A History of the Park

Construction of the Ruth Lilly Visitors Pavilion. Click to enlarge.

The IMA’s The Virginia B. Fairbanks Art & Nature Park: 100 Acres comprises an expanse of land and water that has been uniquely shaped by both natural and man-made changes in the environment. The physical terrain of the Park is notable for its variety - woodlands, wetlands, a meadow, lake, river, and canal.

Situated in a floodplain that is defined by the distinctive curve of the White River on one side and the straight form of the man-made canal on the other, its landscape is shaped by the dynamic character of the water that runs through it. As a floodplain, it is a place of constant change, as the lake rises and falls through the seasons, in accord with the river’s flow. As a tributary of the Ohio and Mississippi rivers, the White River is part of the nation’s largest watershed, which stretches all the way from the Great Lakes to the Gulf of Mexico.

The landscape of the Park has undergone significant changes in the last century. In the early 1900s, this land was cleared for agricultural use and was used by farmers for cultivation of crops and pasture through the 1940s. Later the site became a quarry and gravel was excavated for use in the construction of the nearby interstate highway. The lake was created as a result of the mining excavations. After the completion of the highway, the land was abandoned and nature slowly reclaimed it, turning cleared fields into a woodland. The landscape of 100 Acres is thus distinctive in reflecting the give and take between natural and man-made interventions.

The 1970s were marked by a reawakening of interest in the value of parks and parkways to the quality of life in Indianapolis. In 1972, as part of that trend, 96 acres of White River floodplain were given to the Museum by the firm Huber, Hunt and Nichols, which had operated the quarry there. In the mid-1980s, the IMA’s Horticultural Society initiated the creation of a master plan for the landscape of the Museum campus, created by Sasaki Associates. While the land and gardens immediately adjoining the main Museum building and Lilly House were the initial focus of development, in 1996 the IMA’s strategic plan called for a sculpture park, which would capitalize on the expanse of land that had not yet been fully utilized by the Museum up to that point. This paralleled the development of the city’s greenways plan, and the IMA joined with Indy Parks Greenways and the Indianapolis Water Company to form a partnership to develop a nature trail and an art and nature park.

Atelier Van Lieshout, Funky Bones, 2010. Click to enlarge.

In reconceiving the vision of the park, the future The Virginia B. Fairbanks Art & Nature Park: 100 Acres, the Museum sought to find a way to not only offer residents of the city a space in the urban landscape where they could experience the pleasure of being immersed in nature and art, but to also offer a new paradigm for what an art and nature park could be. While there are many outdoor art parks worldwide that have sprung up over the past several decades, they typically focus on inserting large-scale sculptures into a cultivated landscape. For the Park at the IMA, the untamed landscape itself would be a primary focus of the visitor’s experience. To this end, landscape architect Edward L. Blake Jr., founding principal of The Landscape Studio in Hattiesburg, Mississippi, was brought in to carve out pathways that would allow visitors to explore the variety of natural beauty that could be found there. Architect Marlon Blackwell’s visitor center offers a unique experience of the Park as well, with its architecture embracing the environment around it in unique ways. With its environmentally responsible LEED-certified design, it also serves as a model of thoughtful building practices.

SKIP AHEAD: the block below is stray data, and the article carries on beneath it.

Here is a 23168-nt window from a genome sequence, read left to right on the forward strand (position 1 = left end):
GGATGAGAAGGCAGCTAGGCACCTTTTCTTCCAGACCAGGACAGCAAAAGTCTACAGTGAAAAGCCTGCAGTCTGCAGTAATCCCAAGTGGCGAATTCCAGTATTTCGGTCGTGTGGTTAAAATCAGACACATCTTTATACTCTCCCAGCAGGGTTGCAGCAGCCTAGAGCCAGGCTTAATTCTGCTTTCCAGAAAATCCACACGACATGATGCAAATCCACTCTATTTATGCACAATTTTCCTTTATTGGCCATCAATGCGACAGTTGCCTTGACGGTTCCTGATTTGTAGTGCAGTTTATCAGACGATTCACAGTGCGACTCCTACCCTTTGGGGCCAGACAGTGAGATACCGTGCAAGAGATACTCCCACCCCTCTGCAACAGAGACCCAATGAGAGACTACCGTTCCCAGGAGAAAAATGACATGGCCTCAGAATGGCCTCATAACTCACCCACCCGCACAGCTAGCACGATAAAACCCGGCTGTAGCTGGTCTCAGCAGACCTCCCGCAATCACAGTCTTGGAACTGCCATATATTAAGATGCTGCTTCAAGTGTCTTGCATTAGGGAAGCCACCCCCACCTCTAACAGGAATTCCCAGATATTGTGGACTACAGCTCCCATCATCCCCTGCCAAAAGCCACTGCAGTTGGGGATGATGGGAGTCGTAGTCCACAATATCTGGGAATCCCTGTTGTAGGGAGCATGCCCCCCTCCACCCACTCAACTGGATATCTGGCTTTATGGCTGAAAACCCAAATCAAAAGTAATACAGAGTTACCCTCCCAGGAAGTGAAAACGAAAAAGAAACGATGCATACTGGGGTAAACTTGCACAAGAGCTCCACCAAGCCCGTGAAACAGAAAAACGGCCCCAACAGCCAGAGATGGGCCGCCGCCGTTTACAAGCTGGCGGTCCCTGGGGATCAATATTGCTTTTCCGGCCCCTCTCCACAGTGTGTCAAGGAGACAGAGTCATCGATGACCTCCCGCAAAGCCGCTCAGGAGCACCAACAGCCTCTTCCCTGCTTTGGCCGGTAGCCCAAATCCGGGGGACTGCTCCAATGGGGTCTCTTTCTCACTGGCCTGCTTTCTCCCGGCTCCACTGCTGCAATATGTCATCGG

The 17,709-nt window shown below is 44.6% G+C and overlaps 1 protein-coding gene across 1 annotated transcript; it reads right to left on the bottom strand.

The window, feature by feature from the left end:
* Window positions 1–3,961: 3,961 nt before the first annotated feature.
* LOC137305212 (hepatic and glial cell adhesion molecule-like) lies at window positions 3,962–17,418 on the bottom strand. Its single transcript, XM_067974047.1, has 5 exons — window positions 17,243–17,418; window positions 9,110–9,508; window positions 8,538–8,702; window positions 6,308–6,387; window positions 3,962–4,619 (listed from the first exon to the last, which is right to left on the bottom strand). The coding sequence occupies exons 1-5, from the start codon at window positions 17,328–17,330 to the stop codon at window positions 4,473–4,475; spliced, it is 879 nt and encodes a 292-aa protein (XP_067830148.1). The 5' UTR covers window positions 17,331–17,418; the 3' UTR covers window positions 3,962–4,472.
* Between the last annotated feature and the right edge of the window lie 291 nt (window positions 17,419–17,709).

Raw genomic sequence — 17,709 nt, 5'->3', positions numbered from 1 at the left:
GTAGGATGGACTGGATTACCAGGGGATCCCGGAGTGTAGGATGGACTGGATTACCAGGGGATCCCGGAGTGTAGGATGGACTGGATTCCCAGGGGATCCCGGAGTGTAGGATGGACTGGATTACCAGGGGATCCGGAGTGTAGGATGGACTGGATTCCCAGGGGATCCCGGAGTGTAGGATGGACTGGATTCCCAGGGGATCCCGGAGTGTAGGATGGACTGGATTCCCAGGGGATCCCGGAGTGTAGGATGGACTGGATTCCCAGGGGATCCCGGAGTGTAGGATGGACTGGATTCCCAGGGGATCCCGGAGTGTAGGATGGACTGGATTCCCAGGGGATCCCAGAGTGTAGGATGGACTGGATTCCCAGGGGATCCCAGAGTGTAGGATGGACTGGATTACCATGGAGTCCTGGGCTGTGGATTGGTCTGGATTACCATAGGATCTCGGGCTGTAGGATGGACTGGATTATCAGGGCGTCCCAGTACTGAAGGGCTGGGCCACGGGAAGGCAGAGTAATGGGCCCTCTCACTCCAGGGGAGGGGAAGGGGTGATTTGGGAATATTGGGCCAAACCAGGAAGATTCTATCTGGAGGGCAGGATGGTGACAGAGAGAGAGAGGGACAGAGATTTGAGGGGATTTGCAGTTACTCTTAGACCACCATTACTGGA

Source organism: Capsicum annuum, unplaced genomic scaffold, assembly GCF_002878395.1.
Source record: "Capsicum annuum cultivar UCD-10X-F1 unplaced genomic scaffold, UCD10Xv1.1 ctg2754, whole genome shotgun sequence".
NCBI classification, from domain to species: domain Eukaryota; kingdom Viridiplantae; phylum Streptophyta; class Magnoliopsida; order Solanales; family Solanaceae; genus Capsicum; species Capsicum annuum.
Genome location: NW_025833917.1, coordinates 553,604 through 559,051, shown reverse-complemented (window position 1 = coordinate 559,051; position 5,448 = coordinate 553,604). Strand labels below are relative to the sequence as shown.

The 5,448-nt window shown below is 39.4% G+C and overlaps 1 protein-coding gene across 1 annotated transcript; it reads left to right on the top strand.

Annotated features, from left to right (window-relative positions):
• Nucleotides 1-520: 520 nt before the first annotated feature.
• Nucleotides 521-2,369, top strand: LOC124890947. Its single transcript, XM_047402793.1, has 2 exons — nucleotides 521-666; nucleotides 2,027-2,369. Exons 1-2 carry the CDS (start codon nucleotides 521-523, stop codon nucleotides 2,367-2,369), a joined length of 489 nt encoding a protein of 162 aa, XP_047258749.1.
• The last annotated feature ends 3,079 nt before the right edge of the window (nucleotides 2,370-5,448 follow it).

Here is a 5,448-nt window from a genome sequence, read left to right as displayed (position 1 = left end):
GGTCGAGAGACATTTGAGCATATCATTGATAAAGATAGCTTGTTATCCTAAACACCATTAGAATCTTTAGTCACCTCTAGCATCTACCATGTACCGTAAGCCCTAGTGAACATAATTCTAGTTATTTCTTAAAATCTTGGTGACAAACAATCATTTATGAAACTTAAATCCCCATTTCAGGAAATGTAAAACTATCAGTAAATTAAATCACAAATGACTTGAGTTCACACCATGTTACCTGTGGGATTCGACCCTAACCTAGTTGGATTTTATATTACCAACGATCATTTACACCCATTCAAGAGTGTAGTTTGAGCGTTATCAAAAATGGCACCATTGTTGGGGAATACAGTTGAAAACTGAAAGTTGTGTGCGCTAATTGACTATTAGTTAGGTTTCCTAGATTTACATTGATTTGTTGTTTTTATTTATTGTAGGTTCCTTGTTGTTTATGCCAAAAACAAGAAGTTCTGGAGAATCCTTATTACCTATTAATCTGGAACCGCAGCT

Nature has long provided inspiration to artists, and the natural environment is a refuge and space for discovery, relaxation, and inspiration for many people as a part of everyday experience. In the unique way that it brings together art and nature, the Park is meant to provoke a visceral, sensory response. It provides a space for looking at art and also for experiencing it in relation to the distinctive environment in which it is inextricably enmeshed.


Betsy Dustman, Bren and Mel Simon, Dan and Kate Appel, Edgar and Dorothy Fehnel, Elizabeth McLain, Friends of Bret Waller, IMA Horticultural Society, Jack and Susanne Sogard, Juanita Smith, Melvin and Bren Simon Charitable Foundation Number One, Meredith Hull, Michelle and Perry Griffith, Mr. Frank C. Springer Jr., Mrs. Jane H. Fortune, Mrs. Jeannette E. Winters, Mrs. Macy G. Simmons, Mrs. Ruth Lilly, Myrta Pulliam, Nancy C. and James W. Smith, Nicholas Georgakopoulos, Nina Mason Pulliam Charitable Trust, Richard M. Fairbanks Foundation, Sandra Hardee, The Indianapolis Foundation, a CICF Affiliate, The Pulliam Family, W.C. Griffith Foundation Trust.